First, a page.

by BARBARA METZGER
read by PIPPA RATHBORNE
Regency Romance, screwball comedy, erotic thriller, gothic murder mystery – ‘Anything Goes’ in Barbara Metzger’s…
Source: Escape into Regency Romance
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Reblogged from Margaret Eleanor Leigh’s blog. Ms Leigh is the author of several novels and the humorous travel memoir The Wrong Shade of Yellow, all available on Amazon.
When Romance Writing was Restrained
You may or may not be surprised to learn that in a recent article in the Guardian, the sexiest scene in literature was identified as coming not from E L James’ Fifty Shades of Grey, but from Jane Austen’s Persuasion.
It takes a fair bit of imagination to appreciate the erotic content in the Austen scene in question, but perhaps that’s the whole point. It goes like this:“Captain Wentworth, without saying a word, turned to her, and quietly obliged her to be assisted into the carriage. Yes, he had done it. She was in the carriage, and felt that he had placed her there, that his will and his hands had done it…”
Obviously the scene was written in a particular era, the early nineteenth century, a time when authors were tightly constrained in terms of what could and…
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Pippa Rathborne narrates Margaret Eleanor Leigh‘s recent picaresque adventures across three continents in search of personal Utopia which turns out to be….
Marathon by Carl Rottmann. Encaustic on stone, 1848. Neue Pinakothek, Munich. Image: WGA
The isles of Greece, the Isles of Greece!
Where burning Sappho loved and sung,
Where grew the arts of war and peace,
Where Delos rose, and Phoebus sprung!
(from “The Isles of Greece” by Byron)
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Nellie Bly, journalist, industrialist and inventor, on the eve of her journey around the world, 1889.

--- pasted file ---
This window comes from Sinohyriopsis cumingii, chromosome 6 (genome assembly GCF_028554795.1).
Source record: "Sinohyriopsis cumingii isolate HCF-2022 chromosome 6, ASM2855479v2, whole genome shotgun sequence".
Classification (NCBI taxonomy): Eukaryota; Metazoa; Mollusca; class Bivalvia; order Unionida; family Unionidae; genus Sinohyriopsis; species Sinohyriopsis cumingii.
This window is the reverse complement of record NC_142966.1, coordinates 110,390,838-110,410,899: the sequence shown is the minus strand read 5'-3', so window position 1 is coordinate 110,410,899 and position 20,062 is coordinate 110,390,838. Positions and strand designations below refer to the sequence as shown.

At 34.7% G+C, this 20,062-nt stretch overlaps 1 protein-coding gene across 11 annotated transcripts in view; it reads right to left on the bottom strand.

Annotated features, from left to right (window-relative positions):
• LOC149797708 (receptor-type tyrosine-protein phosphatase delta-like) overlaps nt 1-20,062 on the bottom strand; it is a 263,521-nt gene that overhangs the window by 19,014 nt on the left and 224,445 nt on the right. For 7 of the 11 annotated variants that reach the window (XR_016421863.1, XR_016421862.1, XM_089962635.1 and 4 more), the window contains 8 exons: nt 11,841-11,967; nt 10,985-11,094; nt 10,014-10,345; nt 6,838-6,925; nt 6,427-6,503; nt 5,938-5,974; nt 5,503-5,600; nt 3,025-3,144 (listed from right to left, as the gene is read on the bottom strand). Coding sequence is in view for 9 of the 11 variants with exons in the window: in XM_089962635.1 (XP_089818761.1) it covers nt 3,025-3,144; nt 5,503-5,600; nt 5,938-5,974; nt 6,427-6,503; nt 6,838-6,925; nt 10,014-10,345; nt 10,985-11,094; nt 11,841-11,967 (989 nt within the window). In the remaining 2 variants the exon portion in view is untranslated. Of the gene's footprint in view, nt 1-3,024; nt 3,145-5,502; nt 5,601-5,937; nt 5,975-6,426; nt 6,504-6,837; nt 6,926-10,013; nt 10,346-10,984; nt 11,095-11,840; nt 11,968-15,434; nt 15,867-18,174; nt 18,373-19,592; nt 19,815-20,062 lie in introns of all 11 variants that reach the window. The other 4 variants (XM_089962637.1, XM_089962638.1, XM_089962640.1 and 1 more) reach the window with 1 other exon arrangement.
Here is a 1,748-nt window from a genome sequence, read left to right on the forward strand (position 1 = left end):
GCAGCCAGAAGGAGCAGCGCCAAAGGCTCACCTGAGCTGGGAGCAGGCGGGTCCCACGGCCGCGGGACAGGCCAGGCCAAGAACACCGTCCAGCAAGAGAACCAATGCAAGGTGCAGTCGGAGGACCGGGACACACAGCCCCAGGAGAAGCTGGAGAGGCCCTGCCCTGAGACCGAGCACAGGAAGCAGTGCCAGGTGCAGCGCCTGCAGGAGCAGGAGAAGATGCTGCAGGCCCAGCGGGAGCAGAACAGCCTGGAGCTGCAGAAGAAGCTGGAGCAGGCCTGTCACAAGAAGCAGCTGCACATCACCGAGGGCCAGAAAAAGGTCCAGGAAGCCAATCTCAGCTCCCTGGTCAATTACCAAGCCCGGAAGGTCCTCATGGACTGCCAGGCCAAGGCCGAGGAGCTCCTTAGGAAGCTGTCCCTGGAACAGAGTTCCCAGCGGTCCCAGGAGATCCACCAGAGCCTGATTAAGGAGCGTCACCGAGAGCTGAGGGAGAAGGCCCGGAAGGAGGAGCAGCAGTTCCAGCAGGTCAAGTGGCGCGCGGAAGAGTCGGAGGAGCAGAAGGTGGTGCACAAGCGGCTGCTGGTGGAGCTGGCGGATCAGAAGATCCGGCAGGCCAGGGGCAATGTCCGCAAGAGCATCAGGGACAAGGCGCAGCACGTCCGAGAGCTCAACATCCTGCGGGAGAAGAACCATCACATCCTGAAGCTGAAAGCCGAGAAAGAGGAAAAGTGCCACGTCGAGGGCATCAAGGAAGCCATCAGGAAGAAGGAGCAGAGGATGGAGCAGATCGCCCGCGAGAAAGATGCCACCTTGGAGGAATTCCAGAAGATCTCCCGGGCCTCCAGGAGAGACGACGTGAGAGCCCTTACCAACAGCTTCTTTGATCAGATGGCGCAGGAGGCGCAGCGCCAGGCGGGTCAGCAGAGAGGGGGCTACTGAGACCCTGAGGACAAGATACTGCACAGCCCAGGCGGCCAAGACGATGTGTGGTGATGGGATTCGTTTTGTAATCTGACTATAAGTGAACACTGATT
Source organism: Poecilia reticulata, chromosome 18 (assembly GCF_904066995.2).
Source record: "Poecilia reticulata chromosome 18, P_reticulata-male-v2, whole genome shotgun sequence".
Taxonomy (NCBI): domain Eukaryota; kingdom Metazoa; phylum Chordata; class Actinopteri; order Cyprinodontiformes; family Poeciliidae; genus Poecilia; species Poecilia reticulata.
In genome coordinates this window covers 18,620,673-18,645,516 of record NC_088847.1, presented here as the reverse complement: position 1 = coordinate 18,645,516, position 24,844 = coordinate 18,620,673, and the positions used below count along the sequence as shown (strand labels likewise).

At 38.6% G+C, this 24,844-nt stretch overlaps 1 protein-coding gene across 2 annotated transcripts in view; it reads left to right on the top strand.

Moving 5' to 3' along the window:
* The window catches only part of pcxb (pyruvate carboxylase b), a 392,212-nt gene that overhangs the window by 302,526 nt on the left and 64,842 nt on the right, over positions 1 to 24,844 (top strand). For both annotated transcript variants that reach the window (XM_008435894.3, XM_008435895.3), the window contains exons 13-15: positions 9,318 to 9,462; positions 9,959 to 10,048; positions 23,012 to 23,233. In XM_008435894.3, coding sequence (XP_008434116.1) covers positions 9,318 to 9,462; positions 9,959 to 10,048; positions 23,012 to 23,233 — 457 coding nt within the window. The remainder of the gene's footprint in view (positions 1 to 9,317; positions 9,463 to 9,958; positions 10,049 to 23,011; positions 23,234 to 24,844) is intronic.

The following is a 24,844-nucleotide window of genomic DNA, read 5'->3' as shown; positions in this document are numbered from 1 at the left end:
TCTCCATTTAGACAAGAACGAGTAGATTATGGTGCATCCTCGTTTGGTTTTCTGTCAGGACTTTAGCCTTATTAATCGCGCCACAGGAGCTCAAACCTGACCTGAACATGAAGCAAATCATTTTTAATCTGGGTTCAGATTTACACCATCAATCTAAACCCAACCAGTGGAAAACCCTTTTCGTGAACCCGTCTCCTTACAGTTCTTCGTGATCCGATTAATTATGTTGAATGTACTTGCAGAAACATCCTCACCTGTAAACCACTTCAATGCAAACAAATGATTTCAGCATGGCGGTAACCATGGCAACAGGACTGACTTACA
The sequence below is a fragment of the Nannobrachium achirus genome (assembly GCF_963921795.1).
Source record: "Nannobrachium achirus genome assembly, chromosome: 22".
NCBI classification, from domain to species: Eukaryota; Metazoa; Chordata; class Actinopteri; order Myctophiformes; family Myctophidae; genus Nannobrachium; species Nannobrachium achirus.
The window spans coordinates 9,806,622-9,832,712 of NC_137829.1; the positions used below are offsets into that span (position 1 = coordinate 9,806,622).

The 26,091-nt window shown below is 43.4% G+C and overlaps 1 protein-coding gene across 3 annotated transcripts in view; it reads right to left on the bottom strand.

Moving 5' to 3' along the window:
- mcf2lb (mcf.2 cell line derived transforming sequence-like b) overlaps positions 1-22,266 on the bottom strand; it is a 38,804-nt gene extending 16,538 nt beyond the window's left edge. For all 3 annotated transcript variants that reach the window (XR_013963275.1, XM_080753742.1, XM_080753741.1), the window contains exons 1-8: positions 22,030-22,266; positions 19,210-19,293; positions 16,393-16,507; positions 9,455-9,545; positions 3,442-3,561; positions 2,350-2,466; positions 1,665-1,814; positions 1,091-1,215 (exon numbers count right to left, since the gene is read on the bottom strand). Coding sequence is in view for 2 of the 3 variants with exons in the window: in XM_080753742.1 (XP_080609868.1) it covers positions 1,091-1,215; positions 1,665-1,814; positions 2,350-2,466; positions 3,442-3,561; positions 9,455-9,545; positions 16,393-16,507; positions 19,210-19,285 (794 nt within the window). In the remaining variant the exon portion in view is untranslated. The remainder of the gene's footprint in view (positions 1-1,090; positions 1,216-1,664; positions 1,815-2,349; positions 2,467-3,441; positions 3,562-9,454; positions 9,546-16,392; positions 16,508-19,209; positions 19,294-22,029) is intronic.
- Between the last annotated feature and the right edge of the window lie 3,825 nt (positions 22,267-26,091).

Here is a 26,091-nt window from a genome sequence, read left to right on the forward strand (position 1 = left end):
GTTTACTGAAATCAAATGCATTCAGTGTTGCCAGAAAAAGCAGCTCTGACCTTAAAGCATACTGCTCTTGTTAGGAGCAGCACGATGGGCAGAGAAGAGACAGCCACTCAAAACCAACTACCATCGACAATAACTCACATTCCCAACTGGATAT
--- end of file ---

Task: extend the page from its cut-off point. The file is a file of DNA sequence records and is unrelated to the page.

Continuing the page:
Fragonard Le Verrou (The Bolt) c. 1777 Oil on canvas Musée du Louvre, Paris. Image: WGA
Clarissa’s tribulations – she is treated abominably by her lover and the author – were too much for the gravity of some of Richardson’s worldly-wise contemporaries. Fielding’s Tom Jones (1749) is unapologetic fun-loving, lusty fiction; Clarissa is a beguiling mix of comedy of manners, social criticism and erotic tragedy disguised as moral improvement.
The anti-hero, Robert Lovelace, is handsome, sardonic and self-loathing in the great libertine and vampire tradition. We know the type, the complete shit, wearing Whiff of Sulphur Aftershave, whom we secretly fancy more than the nice man next door. Lovelace belongs, or rather wants to belong, to Dark Erotica. “While I, a poor, single, harmless, prowler; at least comparatively harmless; in order to satisfy my hunger, steal but one poor lamb….” (Letter 515)
He is also a rapist who uses an 18th century variant of Rohypnol. Clarissa is as susceptible to his sex-appeal as the reader; she fights her desire with moral intelligence and instinct for self-preservation, but we know, reading between the lines of her letters, how much she is attracted to her abuser.
Our young female reader will need all the heroine’s strength of character to stop herself being seduced by Lovelace, particularly when he reveals, too late, that he really does love and esteem her. There’s no doubt he’s an epistolary bastard; having his cake, eating it, and throwing it up.